On March 3, 1987, Romley filed a complaint against all parties claiming an interest in the equipment, seeking to determine the validity and priority of the various liens on the equipment and to determine its value. The Banks were named as defendants in this complaint.
Sun National Bank and North American Bank came to an independent agreement about the priorities of their liens. The Banks then filed a motion for summary judgment against Romley and against the other creditors. The Banks claimed that the price obtained at the sale dispositively determined the value of the equipment and that the Banks were entitled to the entire proceeds from the sale because their loans were the only debts that were properly secured by the equipment.
In opposition to the motion, Romley submitted his affidavit and the affidavit of the purchaser of the equipment. Romley's affidavit included estimates of the equipment's value which Romley had received prior to the sale of the equipment. These estimates ranged from a liquidation value of $80,000 to a retail value of $171,708. The purchaser's affidavit expressed the opinion that the equipment would not have had a liquidation value of $230,000 and explained his reasons for paying a higher price. One reason was that the equipment was located on the premises where the Two "S" Corporation had previously operated. The purchaser was independently trying to lease these premises and stated that the equipment was more valuable to him because it was already there.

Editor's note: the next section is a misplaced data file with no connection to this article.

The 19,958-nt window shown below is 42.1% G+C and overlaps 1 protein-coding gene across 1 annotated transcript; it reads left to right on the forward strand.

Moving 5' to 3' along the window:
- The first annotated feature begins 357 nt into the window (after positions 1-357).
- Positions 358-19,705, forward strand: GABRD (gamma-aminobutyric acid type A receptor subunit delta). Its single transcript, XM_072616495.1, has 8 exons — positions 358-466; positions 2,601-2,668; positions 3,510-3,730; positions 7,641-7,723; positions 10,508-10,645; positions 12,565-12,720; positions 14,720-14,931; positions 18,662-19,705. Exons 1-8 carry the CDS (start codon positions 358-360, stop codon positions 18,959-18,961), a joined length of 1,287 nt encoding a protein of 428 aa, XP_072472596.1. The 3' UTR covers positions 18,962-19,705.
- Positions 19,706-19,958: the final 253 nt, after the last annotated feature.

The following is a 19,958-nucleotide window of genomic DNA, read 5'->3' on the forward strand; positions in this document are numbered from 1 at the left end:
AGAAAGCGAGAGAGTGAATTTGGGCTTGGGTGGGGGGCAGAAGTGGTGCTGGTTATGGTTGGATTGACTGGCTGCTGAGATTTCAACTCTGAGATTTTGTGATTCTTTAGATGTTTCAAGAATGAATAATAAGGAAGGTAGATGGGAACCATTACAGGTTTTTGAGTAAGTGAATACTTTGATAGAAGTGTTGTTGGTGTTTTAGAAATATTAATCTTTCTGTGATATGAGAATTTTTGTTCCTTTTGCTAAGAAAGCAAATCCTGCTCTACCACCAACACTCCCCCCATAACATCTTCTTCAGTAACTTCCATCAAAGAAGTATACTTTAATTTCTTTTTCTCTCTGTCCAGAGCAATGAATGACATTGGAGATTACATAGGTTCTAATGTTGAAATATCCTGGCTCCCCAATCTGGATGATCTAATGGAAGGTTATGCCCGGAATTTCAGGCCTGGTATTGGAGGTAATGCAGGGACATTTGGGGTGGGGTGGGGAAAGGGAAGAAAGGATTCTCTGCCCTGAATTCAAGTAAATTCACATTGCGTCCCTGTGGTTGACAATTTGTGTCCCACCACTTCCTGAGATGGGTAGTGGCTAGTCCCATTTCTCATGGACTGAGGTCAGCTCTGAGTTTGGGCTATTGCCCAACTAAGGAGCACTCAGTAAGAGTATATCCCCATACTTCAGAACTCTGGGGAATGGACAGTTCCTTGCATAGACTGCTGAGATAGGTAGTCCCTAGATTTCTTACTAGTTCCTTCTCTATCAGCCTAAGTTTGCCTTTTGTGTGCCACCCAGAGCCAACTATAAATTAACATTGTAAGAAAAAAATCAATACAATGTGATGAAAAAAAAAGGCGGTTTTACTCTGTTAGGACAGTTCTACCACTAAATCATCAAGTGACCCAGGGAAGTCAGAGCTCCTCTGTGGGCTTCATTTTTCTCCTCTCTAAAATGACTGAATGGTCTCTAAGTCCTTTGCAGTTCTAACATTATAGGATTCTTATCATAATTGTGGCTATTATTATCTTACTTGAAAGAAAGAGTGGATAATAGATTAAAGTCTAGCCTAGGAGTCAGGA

Romley argued that these affidavits showed that the equipment was worth less than the amount that the purchaser paid for it, and that the purchaser only paid the price he did because he was purchasing an intangible asset as well as the equipment. Therefore, Romley argued, an evidentiary hearing was required to determine the "real" value of the equipment.
The bankruptcy court entered partial summary judgment in favor of the Banks, finding that the $230,000 in proceeds from the sale represented the value of the equipment. The court determined that a court approved sale of assets conclusively determines the value of those assets.